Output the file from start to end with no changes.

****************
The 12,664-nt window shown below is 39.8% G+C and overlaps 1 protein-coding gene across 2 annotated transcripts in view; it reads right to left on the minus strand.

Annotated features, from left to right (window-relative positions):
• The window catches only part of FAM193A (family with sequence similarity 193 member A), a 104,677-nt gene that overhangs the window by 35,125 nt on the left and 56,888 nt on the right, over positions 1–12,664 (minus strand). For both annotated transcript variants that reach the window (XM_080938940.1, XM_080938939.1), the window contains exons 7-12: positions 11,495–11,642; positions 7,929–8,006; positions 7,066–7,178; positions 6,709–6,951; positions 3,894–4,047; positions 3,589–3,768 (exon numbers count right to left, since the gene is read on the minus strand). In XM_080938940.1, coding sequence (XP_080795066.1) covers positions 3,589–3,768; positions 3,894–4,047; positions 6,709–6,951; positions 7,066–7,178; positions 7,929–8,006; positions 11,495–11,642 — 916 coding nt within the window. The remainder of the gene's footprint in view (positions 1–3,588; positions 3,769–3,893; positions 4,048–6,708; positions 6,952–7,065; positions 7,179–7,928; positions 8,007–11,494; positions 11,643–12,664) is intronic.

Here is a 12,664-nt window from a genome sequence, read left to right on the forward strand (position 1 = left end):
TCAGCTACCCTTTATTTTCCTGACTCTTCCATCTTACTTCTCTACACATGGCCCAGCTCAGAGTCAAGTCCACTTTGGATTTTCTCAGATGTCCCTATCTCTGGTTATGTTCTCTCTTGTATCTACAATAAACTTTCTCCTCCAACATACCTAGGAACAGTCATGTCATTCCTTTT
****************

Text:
The 12,664-nt window shown below is 39.8% G+C and overlaps 1 protein-coding gene across 2 annotated transcripts in view; it reads right to left on the minus strand.

Annotated features, from left to right (window-relative positions):
• The window catches only part of FAM193A (family with sequence similarity 193 member A), a 104,677-nt gene that overhangs the window by 35,125 nt on the left and 56,888 nt on the right, over positions 1–12,664 (minus strand). For both annotated transcript variants that reach the window (XM_080938940.1, XM_080938939.1), the window contains exons 7-12: positions 11,495–11,642; positions 7,929–8,006; positions 7,066–7,178; positions 6,709–6,951; positions 3,894–4,047; positions 3,589–3,768 (exon numbers count right to left, since the gene is read on the minus strand). In XM_080938940.1, coding sequence (XP_080795066.1) covers positions 3,589–3,768; positions 3,894–4,047; positions 6,709–6,951; positions 7,066–7,178; positions 7,929–8,006; positions 11,495–11,642 — 916 coding nt within the window. The remainder of the gene's footprint in view (positions 1–3,588; positions 3,769–3,893; positions 4,048–6,708; positions 6,952–7,065; positions 7,179–7,928; positions 8,007–11,494; positions 11,643–12,664) is intronic.

Here is a 12,664-nt window from a genome sequence, read left to right on the forward strand (position 1 = left end):
TCAGCTACCCTTTATTTTCCTGACTCTTCCATCTTACTTCTCTACACATGGCCCAGCTCAGAGTCAAGTCCACTTTGGATTTTCTCAGATGTCCCTATCTCTGGTTATGTTCTCTCTTGTATCTACAATAAACTTTCTCCTCCAACATACCTAGGAACAGTCATGTCATTCCTTTT